Album Remarks & Appraisals:
This 60th volume in Guild's series of light music offers pieces that are lively, light- even restful.
"As usual, each track is full of interest and packed with good things - these Guild Golden Age releases (see review index) are just like a box of favourite chocolates, there's always another with a satisfying centre to make you come back for more. I'm addicted to this series and you should be too!" - Bob Briggs, MusicWeb International
Liner Note Author: David Ades.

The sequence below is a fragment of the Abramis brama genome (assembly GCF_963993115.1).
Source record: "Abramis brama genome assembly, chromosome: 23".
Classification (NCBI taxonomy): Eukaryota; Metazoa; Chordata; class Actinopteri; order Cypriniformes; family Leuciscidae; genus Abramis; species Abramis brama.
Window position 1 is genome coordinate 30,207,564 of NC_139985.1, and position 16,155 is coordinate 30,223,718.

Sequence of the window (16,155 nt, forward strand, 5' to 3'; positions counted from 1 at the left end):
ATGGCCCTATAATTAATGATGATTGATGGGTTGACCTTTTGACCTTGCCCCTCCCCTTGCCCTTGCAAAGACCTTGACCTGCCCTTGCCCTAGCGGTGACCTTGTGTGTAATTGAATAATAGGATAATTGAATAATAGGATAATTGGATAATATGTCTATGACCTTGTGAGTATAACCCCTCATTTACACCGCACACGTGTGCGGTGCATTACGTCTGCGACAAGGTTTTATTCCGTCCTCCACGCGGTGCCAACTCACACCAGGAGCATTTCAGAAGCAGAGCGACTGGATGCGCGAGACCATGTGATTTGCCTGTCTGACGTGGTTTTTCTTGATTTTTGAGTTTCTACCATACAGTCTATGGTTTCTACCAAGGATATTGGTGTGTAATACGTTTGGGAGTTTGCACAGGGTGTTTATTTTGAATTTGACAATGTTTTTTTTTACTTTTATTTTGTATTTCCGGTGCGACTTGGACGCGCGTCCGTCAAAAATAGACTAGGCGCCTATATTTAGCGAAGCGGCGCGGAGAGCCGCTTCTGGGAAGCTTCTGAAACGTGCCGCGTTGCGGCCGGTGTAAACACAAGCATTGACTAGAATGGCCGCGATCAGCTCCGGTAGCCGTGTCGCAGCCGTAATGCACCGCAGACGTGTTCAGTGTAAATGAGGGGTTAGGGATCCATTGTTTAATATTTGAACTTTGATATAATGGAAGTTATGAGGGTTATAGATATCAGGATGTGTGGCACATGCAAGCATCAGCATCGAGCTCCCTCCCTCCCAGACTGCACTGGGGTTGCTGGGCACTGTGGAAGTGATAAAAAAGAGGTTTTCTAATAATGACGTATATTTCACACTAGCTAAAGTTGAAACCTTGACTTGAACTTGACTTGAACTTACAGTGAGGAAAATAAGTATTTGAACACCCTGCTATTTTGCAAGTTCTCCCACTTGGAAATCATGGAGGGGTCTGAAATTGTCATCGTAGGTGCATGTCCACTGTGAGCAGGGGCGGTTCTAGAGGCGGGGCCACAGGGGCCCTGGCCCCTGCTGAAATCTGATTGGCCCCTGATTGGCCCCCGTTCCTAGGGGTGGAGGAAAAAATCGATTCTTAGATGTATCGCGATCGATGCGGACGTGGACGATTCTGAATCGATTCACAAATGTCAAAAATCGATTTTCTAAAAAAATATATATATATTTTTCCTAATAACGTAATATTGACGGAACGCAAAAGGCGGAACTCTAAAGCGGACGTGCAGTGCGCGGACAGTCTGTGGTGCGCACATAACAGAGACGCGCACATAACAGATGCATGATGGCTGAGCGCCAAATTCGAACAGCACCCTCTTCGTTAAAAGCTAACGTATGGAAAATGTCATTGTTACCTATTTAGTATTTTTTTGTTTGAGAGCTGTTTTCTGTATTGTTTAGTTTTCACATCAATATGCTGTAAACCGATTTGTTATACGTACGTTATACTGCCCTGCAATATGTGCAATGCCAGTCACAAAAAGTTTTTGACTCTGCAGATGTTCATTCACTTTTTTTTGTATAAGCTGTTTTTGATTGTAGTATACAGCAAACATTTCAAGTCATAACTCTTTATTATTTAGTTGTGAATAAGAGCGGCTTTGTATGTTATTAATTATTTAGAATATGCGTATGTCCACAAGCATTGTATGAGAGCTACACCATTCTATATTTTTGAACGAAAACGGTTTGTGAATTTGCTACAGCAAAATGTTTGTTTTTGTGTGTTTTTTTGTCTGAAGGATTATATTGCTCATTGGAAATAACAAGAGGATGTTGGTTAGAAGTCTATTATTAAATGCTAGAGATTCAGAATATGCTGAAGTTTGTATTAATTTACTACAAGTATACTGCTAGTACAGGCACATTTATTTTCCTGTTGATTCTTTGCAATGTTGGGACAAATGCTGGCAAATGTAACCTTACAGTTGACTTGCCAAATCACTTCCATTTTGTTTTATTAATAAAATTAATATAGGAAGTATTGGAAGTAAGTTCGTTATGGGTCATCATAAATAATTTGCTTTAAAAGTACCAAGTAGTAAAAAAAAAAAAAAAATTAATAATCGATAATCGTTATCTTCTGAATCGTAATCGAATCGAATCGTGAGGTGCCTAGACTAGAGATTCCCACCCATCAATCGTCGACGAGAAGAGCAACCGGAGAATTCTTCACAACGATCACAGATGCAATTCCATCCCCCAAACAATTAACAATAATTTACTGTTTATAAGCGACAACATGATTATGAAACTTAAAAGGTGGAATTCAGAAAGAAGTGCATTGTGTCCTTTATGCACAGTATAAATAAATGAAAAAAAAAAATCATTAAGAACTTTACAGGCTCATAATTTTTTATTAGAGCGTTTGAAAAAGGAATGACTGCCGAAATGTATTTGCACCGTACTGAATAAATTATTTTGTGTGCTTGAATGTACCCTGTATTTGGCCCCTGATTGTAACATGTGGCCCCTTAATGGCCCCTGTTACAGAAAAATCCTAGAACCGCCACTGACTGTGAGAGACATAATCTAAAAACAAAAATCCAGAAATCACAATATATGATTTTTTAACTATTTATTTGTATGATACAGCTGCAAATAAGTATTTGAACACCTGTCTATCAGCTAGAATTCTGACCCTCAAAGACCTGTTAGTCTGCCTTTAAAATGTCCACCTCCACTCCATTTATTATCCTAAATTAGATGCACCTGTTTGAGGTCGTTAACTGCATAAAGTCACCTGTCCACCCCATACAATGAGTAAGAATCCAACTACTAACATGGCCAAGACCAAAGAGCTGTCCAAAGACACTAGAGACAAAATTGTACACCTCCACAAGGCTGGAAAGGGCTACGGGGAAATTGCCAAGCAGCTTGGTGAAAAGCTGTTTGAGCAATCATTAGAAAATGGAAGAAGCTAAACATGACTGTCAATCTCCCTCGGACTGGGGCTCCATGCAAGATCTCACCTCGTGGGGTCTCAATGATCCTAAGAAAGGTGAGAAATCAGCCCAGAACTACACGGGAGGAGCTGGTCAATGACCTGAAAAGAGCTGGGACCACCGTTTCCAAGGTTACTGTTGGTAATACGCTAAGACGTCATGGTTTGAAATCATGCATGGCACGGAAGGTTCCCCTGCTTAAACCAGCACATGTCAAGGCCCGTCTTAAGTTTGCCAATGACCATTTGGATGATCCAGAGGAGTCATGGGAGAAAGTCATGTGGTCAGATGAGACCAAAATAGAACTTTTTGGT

The Guild label's extensive series of CDs devoted to what North Americans call easy listening and Europeans call light music has employed various organizational principles for individual discs. They have been devoted to musical themes or moods, to chronological periods, to specific musicians, composers, national styles, or musical forms. This release, titled Light and Lively, is something of a grab bag, with most but not all of the music being upbeat in rhythm. With one exception, Percy Faith's Caribbean Nights (recorded in 1947 but unissued until 1954 when it was used in a B movie called Starlift), the music all dates from the 1950s, and mostly from the high-water mark of easy listening between about 1954 and 1957. A few major figures -- Faith, Robert Farnon, and Frank Chacksfield -- are represented, but actually what ties this album together more than lightness or liveliness is the diverse collection of bandleaders and orchestras, several of whom made only a few recordings. The curiously named violinist and conductor Florian ZaBach, for example, may be remembered by fans of Ed Sullivan and other early TV hosts, but his presence on reissues is sparse indeed. French composer and bandleader Gérard Calvi contributes Le bal de Madame Mortemouille, better known in a texted version called One of Those Songs. But this original, with a little melody stated first by a baritone saxophone and developed in a dizzying variety of orchestral textures over its two minutes and 42 seconds, is far superior. If you were raised to hate easy listening music, which was one of the few things classical and rock fans could agree on, sample this arresting piece of work for a good example of why it is loved. Another orchestration highlight is Proud as a Peacock, composed and conducted by Britain's Eric Spear, with its unusual piano-plus-harpsichord timbre. The selection of pieces from outside the music's Anglo-American-Canadian axis is an attraction, as is the presence of the Telecast Orchestra, which is not explained in the rather brief notes, but apparently an ensemble that specialized in transcription discs, whose function in the easy listening genre awaits investigation. Not necessarily the best disc to start with in Guild's series (Mantovani: By Special Request or The 1950s, Vol. 1, would be better choices), this release will nevertheless be eagerly welcomed by collectors and libraries.~James Manheim
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